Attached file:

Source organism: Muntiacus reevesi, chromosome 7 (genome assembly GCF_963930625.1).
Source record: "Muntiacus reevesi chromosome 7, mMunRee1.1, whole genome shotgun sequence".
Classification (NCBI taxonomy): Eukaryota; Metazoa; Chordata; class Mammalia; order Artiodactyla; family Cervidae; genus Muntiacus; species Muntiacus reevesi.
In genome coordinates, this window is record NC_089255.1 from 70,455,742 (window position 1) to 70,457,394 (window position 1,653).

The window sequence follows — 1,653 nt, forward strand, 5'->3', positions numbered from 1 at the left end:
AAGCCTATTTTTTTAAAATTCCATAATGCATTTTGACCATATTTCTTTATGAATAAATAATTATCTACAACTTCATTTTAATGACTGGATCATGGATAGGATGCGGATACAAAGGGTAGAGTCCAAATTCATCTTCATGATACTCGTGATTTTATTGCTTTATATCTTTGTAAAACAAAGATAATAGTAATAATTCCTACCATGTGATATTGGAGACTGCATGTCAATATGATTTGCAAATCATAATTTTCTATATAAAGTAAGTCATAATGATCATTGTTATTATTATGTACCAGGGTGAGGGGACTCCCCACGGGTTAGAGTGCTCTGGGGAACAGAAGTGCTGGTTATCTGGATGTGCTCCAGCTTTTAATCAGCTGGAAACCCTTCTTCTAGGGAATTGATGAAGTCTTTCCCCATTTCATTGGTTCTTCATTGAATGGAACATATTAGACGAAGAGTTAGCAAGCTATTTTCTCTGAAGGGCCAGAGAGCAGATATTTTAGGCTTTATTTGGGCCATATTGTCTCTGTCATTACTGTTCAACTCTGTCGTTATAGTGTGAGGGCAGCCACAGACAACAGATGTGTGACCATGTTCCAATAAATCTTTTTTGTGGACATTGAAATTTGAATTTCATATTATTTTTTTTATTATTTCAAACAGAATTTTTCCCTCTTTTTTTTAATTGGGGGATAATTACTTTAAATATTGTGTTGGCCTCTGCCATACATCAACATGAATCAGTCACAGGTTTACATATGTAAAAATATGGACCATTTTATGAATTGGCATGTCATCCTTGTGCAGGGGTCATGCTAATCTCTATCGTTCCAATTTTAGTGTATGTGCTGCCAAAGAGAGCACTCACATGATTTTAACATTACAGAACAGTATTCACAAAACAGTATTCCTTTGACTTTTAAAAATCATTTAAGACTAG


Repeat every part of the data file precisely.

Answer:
Source organism: Muntiacus reevesi, chromosome 7 (genome assembly GCF_963930625.1).
Source record: "Muntiacus reevesi chromosome 7, mMunRee1.1, whole genome shotgun sequence".
Classification (NCBI taxonomy): Eukaryota; Metazoa; Chordata; class Mammalia; order Artiodactyla; family Cervidae; genus Muntiacus; species Muntiacus reevesi.
In genome coordinates, this window is record NC_089255.1 from 70,455,742 (window position 1) to 70,457,394 (window position 1,653).

The window sequence follows — 1,653 nt, forward strand, 5'->3', positions numbered from 1 at the left end:
AAGCCTATTTTTTTAAAATTCCATAATGCATTTTGACCATATTTCTTTATGAATAAATAATTATCTACAACTTCATTTTAATGACTGGATCATGGATAGGATGCGGATACAAAGGGTAGAGTCCAAATTCATCTTCATGATACTCGTGATTTTATTGCTTTATATCTTTGTAAAACAAAGATAATAGTAATAATTCCTACCATGTGATATTGGAGACTGCATGTCAATATGATTTGCAAATCATAATTTTCTATATAAAGTAAGTCATAATGATCATTGTTATTATTATGTACCAGGGTGAGGGGACTCCCCACGGGTTAGAGTGCTCTGGGGAACAGAAGTGCTGGTTATCTGGATGTGCTCCAGCTTTTAATCAGCTGGAAACCCTTCTTCTAGGGAATTGATGAAGTCTTTCCCCATTTCATTGGTTCTTCATTGAATGGAACATATTAGACGAAGAGTTAGCAAGCTATTTTCTCTGAAGGGCCAGAGAGCAGATATTTTAGGCTTTATTTGGGCCATATTGTCTCTGTCATTACTGTTCAACTCTGTCGTTATAGTGTGAGGGCAGCCACAGACAACAGATGTGTGACCATGTTCCAATAAATCTTTTTTGTGGACATTGAAATTTGAATTTCATATTATTTTTTTTATTATTTCAAACAGAATTTTTCCCTCTTTTTTTTAATTGGGGGATAATTACTTTAAATATTGTGTTGGCCTCTGCCATACATCAACATGAATCAGTCACAGGTTTACATATGTAAAAATATGGACCATTTTATGAATTGGCATGTCATCCTTGTGCAGGGGTCATGCTAATCTCTATCGTTCCAATTTTAGTGTATGTGCTGCCAAAGAGAGCACTCACATGATTTTAACATTACAGAACAGTATTCACAAAACAGTATTCCTTTGACTTTTAAAAATCATTTAAGACTAG